- Photocopy of the bio data page and most recent Nicaraguan entry stamp. Passport must be valid for more than six months.
- Two passport size photos, white background, without glasses and/or hats, and ears must be visible.
- Birth certificate with an apostille. An “apostille” is a certificate issued by a designated authority in a country where a treaty called the Hague Convention Abolishing the Requirement for Legalization of Foreign Public Documents applies. For more information about apostilles, please click here.
- Criminal record issued by the authorities in your country of origin or where you have resided in the past three years, with an apostille. Minors under the age of 18 are exempt from this requirement.
- Health record extended by a certified authority in your country of origin with an apostille.
- Once the authorization resolution for residence has been approved the citizen must make a “Guarantee Deposit” equivalent to the value of an airline ticket to the country of origin or of previous residence.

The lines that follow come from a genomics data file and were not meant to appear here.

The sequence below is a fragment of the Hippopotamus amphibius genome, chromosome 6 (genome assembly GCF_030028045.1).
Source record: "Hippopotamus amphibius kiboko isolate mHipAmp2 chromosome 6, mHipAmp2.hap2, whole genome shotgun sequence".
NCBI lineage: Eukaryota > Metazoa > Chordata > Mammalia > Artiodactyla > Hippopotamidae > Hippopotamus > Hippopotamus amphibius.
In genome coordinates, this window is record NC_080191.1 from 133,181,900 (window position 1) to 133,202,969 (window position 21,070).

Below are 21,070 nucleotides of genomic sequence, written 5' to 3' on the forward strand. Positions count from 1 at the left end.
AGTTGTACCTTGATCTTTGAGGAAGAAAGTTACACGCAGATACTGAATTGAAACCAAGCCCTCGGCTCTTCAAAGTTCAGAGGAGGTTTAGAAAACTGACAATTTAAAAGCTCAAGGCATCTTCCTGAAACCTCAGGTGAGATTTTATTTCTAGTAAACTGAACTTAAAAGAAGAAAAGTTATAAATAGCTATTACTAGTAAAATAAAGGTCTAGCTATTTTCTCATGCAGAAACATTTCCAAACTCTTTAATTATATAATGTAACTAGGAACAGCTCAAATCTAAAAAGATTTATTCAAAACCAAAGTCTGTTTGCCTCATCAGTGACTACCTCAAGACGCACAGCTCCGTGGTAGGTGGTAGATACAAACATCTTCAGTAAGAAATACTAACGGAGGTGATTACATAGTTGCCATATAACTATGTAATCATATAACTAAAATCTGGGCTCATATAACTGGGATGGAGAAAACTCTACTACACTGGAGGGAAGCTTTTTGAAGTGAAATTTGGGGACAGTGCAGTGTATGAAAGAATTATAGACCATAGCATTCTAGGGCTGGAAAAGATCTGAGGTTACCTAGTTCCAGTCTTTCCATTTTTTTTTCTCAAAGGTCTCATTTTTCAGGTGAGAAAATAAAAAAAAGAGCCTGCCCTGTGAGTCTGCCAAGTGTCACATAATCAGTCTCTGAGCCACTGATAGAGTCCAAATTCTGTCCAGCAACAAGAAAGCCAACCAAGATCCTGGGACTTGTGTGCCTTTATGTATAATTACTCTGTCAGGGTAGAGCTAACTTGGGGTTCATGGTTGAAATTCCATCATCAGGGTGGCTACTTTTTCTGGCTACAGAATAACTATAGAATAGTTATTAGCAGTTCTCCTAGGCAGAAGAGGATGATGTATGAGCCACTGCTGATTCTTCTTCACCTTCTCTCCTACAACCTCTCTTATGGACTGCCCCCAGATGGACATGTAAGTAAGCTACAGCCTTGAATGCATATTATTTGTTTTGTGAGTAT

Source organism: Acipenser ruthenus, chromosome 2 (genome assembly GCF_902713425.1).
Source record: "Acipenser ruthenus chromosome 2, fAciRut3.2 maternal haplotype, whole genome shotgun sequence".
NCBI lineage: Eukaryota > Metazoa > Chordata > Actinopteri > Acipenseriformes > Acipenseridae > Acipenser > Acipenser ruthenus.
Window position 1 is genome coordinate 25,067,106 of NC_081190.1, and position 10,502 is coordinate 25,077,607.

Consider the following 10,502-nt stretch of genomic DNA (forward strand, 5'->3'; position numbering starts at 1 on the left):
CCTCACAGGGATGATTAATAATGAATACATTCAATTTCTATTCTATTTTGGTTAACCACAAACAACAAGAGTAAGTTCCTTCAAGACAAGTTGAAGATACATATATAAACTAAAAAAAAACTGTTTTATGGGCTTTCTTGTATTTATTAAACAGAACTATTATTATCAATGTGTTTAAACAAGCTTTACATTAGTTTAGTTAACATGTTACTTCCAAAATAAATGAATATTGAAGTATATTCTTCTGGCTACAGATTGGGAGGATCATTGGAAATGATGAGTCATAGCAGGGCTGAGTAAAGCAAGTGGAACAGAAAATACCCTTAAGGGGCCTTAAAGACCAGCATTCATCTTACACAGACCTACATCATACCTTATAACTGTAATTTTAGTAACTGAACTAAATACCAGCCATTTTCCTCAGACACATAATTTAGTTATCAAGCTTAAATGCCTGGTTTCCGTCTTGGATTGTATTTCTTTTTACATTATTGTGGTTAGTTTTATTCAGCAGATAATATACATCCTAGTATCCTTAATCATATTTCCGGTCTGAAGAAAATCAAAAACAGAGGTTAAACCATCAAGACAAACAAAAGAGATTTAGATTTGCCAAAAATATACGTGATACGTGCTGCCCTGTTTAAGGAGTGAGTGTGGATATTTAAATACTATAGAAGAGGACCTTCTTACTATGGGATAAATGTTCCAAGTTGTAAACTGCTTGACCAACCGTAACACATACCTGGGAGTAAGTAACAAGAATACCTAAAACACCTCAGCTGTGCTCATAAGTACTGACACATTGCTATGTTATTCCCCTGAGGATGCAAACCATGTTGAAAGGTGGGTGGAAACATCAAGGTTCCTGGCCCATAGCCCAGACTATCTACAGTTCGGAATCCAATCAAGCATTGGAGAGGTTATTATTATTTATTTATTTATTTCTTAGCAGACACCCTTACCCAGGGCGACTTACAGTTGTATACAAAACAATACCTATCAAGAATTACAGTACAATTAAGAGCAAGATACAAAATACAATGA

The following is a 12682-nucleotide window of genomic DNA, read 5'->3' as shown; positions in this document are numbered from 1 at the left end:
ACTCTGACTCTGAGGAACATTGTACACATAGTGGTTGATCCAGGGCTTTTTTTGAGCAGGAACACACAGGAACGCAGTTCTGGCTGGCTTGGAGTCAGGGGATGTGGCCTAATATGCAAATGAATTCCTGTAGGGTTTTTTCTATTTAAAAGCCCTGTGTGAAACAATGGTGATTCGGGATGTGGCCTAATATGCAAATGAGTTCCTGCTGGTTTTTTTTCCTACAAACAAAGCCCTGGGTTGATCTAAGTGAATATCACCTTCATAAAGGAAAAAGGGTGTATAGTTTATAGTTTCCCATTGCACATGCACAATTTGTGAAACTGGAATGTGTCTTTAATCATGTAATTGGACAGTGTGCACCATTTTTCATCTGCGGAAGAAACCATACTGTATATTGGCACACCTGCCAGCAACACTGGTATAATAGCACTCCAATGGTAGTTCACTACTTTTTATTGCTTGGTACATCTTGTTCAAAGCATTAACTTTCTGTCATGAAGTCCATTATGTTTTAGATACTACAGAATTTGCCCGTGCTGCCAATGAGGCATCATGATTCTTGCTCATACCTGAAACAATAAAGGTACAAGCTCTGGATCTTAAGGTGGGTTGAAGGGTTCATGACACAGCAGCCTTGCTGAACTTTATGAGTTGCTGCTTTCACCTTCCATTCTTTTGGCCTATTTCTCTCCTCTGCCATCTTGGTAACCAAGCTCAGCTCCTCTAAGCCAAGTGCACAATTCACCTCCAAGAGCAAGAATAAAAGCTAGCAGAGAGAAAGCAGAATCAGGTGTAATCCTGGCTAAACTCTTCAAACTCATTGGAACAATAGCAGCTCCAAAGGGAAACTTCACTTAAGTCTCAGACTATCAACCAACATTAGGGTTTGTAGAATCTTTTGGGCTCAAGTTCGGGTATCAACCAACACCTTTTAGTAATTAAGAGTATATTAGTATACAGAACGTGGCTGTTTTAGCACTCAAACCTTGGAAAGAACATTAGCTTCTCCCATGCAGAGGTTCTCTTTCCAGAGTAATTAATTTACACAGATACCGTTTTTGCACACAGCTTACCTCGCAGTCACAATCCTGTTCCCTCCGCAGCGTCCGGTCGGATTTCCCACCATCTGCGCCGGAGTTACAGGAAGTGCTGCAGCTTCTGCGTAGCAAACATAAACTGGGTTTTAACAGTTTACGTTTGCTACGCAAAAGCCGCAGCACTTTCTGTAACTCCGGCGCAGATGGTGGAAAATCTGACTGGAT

- Any supporting documents requested by Nicaraguan Immigration in the interview process, in order to support the residency application.
*All the requirements should be presented before the Immigration Office in the language of the country of origin, translated to Spanish when necessary.
*Please note that Nicaraguan Immigration has specific requirements for these documents. You should contact them before you begin this process in order to understand the exact requirements. The Nicaraguan government generally requires that documents coming from the United States have an apostille. An “apostille” is a certificate issued by a designated authority in a country where a treaty called the Hague Convention Abolishing the Requirement for Legalization of Foreign Public Documents applies. For more information about apostilles, please click here.